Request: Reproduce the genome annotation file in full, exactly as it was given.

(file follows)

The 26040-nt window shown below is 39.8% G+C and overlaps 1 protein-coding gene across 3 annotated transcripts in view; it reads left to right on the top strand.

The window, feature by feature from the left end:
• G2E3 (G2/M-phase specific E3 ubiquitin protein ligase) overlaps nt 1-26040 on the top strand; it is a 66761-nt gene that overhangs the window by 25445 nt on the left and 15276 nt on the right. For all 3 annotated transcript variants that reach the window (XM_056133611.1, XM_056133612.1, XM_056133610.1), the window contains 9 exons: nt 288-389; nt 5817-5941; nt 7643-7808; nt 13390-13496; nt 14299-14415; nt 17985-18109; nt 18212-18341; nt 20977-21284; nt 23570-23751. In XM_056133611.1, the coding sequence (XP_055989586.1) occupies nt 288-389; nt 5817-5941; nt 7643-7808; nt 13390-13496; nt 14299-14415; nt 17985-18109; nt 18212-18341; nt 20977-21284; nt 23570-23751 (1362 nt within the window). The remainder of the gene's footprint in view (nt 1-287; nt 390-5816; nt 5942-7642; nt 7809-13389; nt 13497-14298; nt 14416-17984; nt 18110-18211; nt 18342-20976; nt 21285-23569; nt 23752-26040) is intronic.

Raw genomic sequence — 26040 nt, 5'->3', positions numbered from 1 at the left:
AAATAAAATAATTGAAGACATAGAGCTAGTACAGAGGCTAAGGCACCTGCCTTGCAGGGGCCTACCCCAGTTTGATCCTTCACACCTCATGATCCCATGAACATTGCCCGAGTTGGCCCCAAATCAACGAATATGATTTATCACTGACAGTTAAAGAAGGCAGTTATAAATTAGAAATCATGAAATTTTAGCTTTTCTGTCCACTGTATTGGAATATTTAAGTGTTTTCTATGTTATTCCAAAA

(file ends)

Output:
The 26040-nt window shown below is 39.8% G+C and overlaps 1 protein-coding gene across 3 annotated transcripts in view; it reads left to right on the top strand.

The window, feature by feature from the left end:
• G2E3 (G2/M-phase specific E3 ubiquitin protein ligase) overlaps nt 1-26040 on the top strand; it is a 66761-nt gene that overhangs the window by 25445 nt on the left and 15276 nt on the right. For all 3 annotated transcript variants that reach the window (XM_056133611.1, XM_056133612.1, XM_056133610.1), the window contains 9 exons: nt 288-389; nt 5817-5941; nt 7643-7808; nt 13390-13496; nt 14299-14415; nt 17985-18109; nt 18212-18341; nt 20977-21284; nt 23570-23751. In XM_056133611.1, the coding sequence (XP_055989586.1) occupies nt 288-389; nt 5817-5941; nt 7643-7808; nt 13390-13496; nt 14299-14415; nt 17985-18109; nt 18212-18341; nt 20977-21284; nt 23570-23751 (1362 nt within the window). The remainder of the gene's footprint in view (nt 1-287; nt 390-5816; nt 5942-7642; nt 7809-13389; nt 13497-14298; nt 14416-17984; nt 18110-18211; nt 18342-20976; nt 21285-23569; nt 23752-26040) is intronic.

Raw genomic sequence — 26040 nt, 5'->3', positions numbered from 1 at the left:
AAATAAAATAATTGAAGACATAGAGCTAGTACAGAGGCTAAGGCACCTGCCTTGCAGGGGCCTACCCCAGTTTGATCCTTCACACCTCATGATCCCATGAACATTGCCCGAGTTGGCCCCAAATCAACGAATATGATTTATCACTGACAGTTAAAGAAGGCAGTTATAAATTAGAAATCATGAAATTTTAGCTTTTCTGTCCACTGTATTGGAATATTTAAGTGTTTTCTATGTTATTCCAAAA